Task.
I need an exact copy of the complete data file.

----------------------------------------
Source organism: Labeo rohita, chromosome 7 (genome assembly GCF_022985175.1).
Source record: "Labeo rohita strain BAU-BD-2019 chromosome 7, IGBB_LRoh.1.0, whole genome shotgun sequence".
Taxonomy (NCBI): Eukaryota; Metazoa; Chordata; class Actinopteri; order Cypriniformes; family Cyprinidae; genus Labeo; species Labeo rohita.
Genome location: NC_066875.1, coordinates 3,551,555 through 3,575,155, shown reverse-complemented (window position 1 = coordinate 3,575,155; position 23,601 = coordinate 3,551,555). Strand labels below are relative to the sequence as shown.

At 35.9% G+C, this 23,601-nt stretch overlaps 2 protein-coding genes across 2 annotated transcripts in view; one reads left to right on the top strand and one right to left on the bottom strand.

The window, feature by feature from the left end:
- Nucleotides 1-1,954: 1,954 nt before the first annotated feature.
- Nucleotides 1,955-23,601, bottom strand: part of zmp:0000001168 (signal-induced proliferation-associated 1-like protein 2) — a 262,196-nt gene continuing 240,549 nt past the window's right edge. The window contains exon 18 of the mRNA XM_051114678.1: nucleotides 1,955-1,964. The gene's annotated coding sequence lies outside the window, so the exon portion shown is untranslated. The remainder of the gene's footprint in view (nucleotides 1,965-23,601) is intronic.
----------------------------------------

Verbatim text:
Source organism: Labeo rohita, chromosome 7 (genome assembly GCF_022985175.1).
Source record: "Labeo rohita strain BAU-BD-2019 chromosome 7, IGBB_LRoh.1.0, whole genome shotgun sequence".
Taxonomy (NCBI): Eukaryota; Metazoa; Chordata; class Actinopteri; order Cypriniformes; family Cyprinidae; genus Labeo; species Labeo rohita.
Genome location: NC_066875.1, coordinates 3,551,555 through 3,575,155, shown reverse-complemented (window position 1 = coordinate 3,575,155; position 23,601 = coordinate 3,551,555). Strand labels below are relative to the sequence as shown.

At 35.9% G+C, this 23,601-nt stretch overlaps 2 protein-coding genes across 2 annotated transcripts in view; one reads left to right on the top strand and one right to left on the bottom strand.

The window, feature by feature from the left end:
- Nucleotides 1-1,954: 1,954 nt before the first annotated feature.
- Nucleotides 1,955-23,601, bottom strand: part of zmp:0000001168 (signal-induced proliferation-associated 1-like protein 2) — a 262,196-nt gene continuing 240,549 nt past the window's right edge. The window contains exon 18 of the mRNA XM_051114678.1: nucleotides 1,955-1,964. The gene's annotated coding sequence lies outside the window, so the exon portion shown is untranslated. The remainder of the gene's footprint in view (nucleotides 1,965-23,601) is intronic.